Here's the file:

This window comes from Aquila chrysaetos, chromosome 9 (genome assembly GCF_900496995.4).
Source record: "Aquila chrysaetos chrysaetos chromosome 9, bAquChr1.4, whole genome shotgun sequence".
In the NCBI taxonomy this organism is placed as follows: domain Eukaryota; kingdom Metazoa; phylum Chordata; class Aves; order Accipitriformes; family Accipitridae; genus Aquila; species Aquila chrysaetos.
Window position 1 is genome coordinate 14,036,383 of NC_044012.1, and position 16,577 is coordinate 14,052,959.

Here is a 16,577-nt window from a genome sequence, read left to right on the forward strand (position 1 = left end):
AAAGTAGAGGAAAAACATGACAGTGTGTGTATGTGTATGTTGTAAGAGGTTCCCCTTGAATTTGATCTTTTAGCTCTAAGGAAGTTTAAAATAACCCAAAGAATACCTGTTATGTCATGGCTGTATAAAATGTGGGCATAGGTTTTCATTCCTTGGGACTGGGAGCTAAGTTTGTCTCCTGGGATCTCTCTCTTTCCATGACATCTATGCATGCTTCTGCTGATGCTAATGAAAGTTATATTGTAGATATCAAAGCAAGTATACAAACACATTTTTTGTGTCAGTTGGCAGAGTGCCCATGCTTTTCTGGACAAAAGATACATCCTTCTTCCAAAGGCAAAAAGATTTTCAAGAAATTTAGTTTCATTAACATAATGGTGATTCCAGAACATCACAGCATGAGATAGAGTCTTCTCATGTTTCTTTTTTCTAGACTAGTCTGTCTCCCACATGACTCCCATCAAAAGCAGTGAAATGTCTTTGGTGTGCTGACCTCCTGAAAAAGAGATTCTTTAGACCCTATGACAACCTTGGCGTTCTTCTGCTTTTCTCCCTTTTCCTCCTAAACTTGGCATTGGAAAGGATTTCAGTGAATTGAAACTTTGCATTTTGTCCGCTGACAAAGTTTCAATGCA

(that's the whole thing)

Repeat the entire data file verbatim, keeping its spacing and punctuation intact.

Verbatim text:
This window comes from Aquila chrysaetos, chromosome 9 (genome assembly GCF_900496995.4).
Source record: "Aquila chrysaetos chrysaetos chromosome 9, bAquChr1.4, whole genome shotgun sequence".
In the NCBI taxonomy this organism is placed as follows: domain Eukaryota; kingdom Metazoa; phylum Chordata; class Aves; order Accipitriformes; family Accipitridae; genus Aquila; species Aquila chrysaetos.
Window position 1 is genome coordinate 14,036,383 of NC_044012.1, and position 16,577 is coordinate 14,052,959.

Here is a 16,577-nt window from a genome sequence, read left to right on the forward strand (position 1 = left end):
AAAGTAGAGGAAAAACATGACAGTGTGTGTATGTGTATGTTGTAAGAGGTTCCCCTTGAATTTGATCTTTTAGCTCTAAGGAAGTTTAAAATAACCCAAAGAATACCTGTTATGTCATGGCTGTATAAAATGTGGGCATAGGTTTTCATTCCTTGGGACTGGGAGCTAAGTTTGTCTCCTGGGATCTCTCTCTTTCCATGACATCTATGCATGCTTCTGCTGATGCTAATGAAAGTTATATTGTAGATATCAAAGCAAGTATACAAACACATTTTTTGTGTCAGTTGGCAGAGTGCCCATGCTTTTCTGGACAAAAGATACATCCTTCTTCCAAAGGCAAAAAGATTTTCAAGAAATTTAGTTTCATTAACATAATGGTGATTCCAGAACATCACAGCATGAGATAGAGTCTTCTCATGTTTCTTTTTTCTAGACTAGTCTGTCTCCCACATGACTCCCATCAAAAGCAGTGAAATGTCTTTGGTGTGCTGACCTCCTGAAAAAGAGATTCTTTAGACCCTATGACAACCTTGGCGTTCTTCTGCTTTTCTCCCTTTTCCTCCTAAACTTGGCATTGGAAAGGATTTCAGTGAATTGAAACTTTGCATTTTGTCCGCTGACAAAGTTTCAATGCA